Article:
China Sentences Hong Kong Bookseller to 10 Years in Prison

HONG KONG — A court in China has sentenced to 10 years in prison a Hong Kong-based book publisher with Swedish citizenship whose secretive detention in China ignited international controversy. The sentence was quickly denounced by his supporters as the latest example of the Chinese government’s resolve to smother criticism from abroad.

The bookseller, Gui Minhai, is a Chinese-born Swedish citizen who was taken under mysterious circumstances from his home in Thailand in 2015. He has been one of the prominent targets in a campaign by China’s Communist Party to silence dissent even beyond the mainland.

Mr. Gui, 55, was put on trial in January on charges of providing intelligence overseas, the Ningbo Intermediate People’s Court said in a brief notice announcing the verdict. It said he had resumed his Chinese citizenship in 2018, meaning he would give up his Swedish citizenship, and that he did not wish to appeal. The details could not be independently verified.

The sentence was the latest turn in a murky and long-running effort to clamp down on a market for sometimes salacious books on the Chinese leadership that are published in Hong Kong. Such works could not be published in mainland China, but found a booming market among mainland visitors to Hong Kong, a semiautonomous part of China with strong press freedoms.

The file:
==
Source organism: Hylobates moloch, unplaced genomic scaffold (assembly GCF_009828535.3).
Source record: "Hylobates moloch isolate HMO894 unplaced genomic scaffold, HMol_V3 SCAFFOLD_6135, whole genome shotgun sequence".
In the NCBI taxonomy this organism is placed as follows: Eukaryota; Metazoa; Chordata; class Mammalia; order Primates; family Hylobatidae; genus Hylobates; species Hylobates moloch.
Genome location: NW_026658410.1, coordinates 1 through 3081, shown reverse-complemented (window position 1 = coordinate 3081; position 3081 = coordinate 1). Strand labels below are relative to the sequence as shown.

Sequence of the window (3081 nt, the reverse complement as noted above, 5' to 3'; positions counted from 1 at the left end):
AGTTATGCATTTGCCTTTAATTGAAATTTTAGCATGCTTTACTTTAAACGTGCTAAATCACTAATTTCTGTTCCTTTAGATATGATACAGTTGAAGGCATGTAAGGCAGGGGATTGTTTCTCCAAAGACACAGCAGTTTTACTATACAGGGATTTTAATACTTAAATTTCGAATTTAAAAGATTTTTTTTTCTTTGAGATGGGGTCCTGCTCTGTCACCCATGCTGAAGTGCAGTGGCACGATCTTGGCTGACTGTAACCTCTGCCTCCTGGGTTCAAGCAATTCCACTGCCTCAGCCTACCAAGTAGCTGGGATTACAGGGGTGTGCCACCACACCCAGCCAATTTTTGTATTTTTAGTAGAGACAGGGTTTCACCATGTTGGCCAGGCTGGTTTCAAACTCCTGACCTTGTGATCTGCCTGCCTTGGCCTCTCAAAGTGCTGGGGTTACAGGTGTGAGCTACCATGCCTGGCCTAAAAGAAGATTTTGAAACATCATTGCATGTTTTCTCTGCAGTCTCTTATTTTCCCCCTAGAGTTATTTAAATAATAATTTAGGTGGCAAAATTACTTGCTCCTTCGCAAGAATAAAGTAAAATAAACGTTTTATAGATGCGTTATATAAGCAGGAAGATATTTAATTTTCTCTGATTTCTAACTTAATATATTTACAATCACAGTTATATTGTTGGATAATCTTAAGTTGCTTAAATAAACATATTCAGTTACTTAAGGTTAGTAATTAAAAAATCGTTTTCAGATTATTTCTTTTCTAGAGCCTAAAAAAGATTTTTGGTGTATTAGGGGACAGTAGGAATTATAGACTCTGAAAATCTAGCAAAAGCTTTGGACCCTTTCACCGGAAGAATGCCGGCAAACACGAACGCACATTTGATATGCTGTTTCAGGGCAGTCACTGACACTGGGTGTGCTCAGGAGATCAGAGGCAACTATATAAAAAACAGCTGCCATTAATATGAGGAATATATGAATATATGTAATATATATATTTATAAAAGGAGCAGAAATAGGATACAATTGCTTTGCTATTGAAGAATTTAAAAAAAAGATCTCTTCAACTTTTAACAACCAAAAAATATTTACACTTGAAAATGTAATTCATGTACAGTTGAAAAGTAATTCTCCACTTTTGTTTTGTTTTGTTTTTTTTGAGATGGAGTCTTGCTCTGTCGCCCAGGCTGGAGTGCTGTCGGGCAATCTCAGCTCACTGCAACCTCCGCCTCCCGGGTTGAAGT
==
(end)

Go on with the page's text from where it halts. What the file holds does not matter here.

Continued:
Mr. Gui was the co-owner of Mighty Current Media, a Hong Kong imprint that had five employees who were held in the mainland, including one, Lee Bo, who was apparently taken off the streets of Hong Kong. All except Mr. Gui were eventually released after giving confessions that were broadcast by Chinese state media.

Most kept silent, but one, Lam Wing-kee, went public after returning to Hong Kong in 2016. He described lengthy isolation and intimidation in an effort to get him to reveal names of writers and customers. He said his confession was written by the authorities, and he had no choice but to deliver it. He later moved to Taiwan, citing fears of growing Chinese influence and control over Hong Kong.

Mr. Lam called Mr. Gui’s sentence “ridiculous.”

“How could it be possible to kidnap and sentence people just because they produced a few books?” he said in an interview.

Mr. Lam said the sentence was a warning that the Chinese government would strictly punish acts of resistance.

“A few of my colleagues didn’t get sentenced,” he said. “This is probably about them, execute one to warn a hundred.”

The article was originally published by Newyorktimes